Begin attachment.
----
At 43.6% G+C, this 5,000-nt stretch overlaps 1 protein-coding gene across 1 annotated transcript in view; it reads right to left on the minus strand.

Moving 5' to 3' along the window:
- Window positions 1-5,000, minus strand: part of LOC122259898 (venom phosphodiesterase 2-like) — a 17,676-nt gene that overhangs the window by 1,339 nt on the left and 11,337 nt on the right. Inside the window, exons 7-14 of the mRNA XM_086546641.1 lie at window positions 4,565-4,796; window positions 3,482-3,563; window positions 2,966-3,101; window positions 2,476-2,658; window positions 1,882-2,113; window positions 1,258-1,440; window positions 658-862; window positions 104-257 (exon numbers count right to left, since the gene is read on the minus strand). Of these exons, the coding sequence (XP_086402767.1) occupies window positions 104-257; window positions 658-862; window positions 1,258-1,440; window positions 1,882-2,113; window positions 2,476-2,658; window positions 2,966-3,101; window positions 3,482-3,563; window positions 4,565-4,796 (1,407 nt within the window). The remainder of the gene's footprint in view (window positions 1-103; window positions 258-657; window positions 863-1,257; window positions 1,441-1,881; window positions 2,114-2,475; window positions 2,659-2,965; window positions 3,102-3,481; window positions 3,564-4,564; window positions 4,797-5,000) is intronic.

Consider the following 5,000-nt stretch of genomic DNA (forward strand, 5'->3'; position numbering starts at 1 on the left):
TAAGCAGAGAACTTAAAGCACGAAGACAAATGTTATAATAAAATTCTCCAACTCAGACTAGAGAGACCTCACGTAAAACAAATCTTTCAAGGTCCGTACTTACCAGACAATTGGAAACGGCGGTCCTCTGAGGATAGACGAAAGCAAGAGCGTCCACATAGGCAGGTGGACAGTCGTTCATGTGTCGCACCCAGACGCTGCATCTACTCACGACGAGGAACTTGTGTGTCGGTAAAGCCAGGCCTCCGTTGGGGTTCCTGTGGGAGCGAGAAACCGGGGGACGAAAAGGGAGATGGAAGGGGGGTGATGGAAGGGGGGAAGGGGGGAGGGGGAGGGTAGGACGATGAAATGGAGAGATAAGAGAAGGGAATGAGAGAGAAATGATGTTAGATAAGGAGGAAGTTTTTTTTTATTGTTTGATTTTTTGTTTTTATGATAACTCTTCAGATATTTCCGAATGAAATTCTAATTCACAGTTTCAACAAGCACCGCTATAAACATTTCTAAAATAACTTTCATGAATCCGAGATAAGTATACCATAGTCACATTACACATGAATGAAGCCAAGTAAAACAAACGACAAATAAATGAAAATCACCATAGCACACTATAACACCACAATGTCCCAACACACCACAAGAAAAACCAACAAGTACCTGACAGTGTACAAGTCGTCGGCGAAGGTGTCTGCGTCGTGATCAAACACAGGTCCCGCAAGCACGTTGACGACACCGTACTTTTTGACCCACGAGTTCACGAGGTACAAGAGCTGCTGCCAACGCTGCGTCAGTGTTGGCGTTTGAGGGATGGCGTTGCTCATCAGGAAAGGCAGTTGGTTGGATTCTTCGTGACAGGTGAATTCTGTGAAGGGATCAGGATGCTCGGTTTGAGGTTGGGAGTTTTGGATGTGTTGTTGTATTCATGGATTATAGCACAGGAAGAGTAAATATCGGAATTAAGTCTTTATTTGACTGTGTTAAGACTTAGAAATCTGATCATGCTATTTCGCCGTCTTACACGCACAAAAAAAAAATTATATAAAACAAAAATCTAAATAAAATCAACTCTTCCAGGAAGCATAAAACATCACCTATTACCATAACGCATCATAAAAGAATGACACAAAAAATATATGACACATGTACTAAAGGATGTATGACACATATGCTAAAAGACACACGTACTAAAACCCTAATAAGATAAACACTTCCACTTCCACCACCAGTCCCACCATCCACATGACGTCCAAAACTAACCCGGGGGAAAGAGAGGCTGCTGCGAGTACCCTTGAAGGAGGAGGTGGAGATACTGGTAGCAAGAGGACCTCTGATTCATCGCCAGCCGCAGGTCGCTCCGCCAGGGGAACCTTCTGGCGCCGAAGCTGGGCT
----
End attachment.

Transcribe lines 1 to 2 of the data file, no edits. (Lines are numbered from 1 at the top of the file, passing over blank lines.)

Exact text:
At 43.6% G+C, this 5,000-nt stretch overlaps 1 protein-coding gene across 1 annotated transcript in view; it reads right to left on the minus strand.

Moving 5' to 3' along the window: